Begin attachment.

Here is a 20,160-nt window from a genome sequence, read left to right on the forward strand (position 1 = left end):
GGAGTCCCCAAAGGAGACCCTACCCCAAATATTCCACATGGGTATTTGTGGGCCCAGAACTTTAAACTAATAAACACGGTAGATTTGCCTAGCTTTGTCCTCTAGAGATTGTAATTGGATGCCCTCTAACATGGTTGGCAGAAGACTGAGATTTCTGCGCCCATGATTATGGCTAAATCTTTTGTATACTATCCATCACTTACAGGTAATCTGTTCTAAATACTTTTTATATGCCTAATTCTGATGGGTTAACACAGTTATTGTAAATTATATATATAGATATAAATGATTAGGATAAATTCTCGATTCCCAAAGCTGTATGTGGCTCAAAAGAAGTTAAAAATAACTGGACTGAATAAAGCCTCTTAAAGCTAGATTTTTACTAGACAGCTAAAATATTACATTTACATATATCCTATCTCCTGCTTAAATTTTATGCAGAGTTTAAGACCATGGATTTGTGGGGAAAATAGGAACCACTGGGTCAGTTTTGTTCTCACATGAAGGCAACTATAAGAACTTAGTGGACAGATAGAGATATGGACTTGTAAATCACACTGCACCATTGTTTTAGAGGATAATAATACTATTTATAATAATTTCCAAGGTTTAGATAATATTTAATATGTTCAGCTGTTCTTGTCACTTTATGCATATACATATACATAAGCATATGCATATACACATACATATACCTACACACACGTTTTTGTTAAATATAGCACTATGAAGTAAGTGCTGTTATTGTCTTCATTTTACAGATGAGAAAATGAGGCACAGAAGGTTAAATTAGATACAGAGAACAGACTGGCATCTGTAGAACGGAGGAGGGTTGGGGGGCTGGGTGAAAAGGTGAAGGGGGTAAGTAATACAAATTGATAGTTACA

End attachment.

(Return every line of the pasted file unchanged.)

Here is a 20,160-nt window from a genome sequence, read left to right on the forward strand (position 1 = left end):
GGAGTCCCCAAAGGAGACCCTACCCCAAATATTCCACATGGGTATTTGTGGGCCCAGAACTTTAAACTAATAAACACGGTAGATTTGCCTAGCTTTGTCCTCTAGAGATTGTAATTGGATGCCCTCTAACATGGTTGGCAGAAGACTGAGATTTCTGCGCCCATGATTATGGCTAAATCTTTTGTATACTATCCATCACTTACAGGTAATCTGTTCTAAATACTTTTTATATGCCTAATTCTGATGGGTTAACACAGTTATTGTAAATTATATATATAGATATAAATGATTAGGATAAATTCTCGATTCCCAAAGCTGTATGTGGCTCAAAAGAAGTTAAAAATAACTGGACTGAATAAAGCCTCTTAAAGCTAGATTTTTACTAGACAGCTAAAATATTACATTTACATATATCCTATCTCCTGCTTAAATTTTATGCAGAGTTTAAGACCATGGATTTGTGGGGAAAATAGGAACCACTGGGTCAGTTTTGTTCTCACATGAAGGCAACTATAAGAACTTAGTGGACAGATAGAGATATGGACTTGTAAATCACACTGCACCATTGTTTTAGAGGATAATAATACTATTTATAATAATTTCCAAGGTTTAGATAATATTTAATATGTTCAGCTGTTCTTGTCACTTTATGCATATACATATACATAAGCATATGCATATACACATACATATACCTACACACACGTTTTTGTTAAATATAGCACTATGAAGTAAGTGCTGTTATTGTCTTCATTTTACAGATGAGAAAATGAGGCACAGAAGGTTAAATTAGATACAGAGAACAGACTGGCATCTGTAGAACGGAGGAGGGTTGGGGGGCTGGGTGAAAAGGTGAAGGGGGTAAGTAATACAAATTGATAGTTACA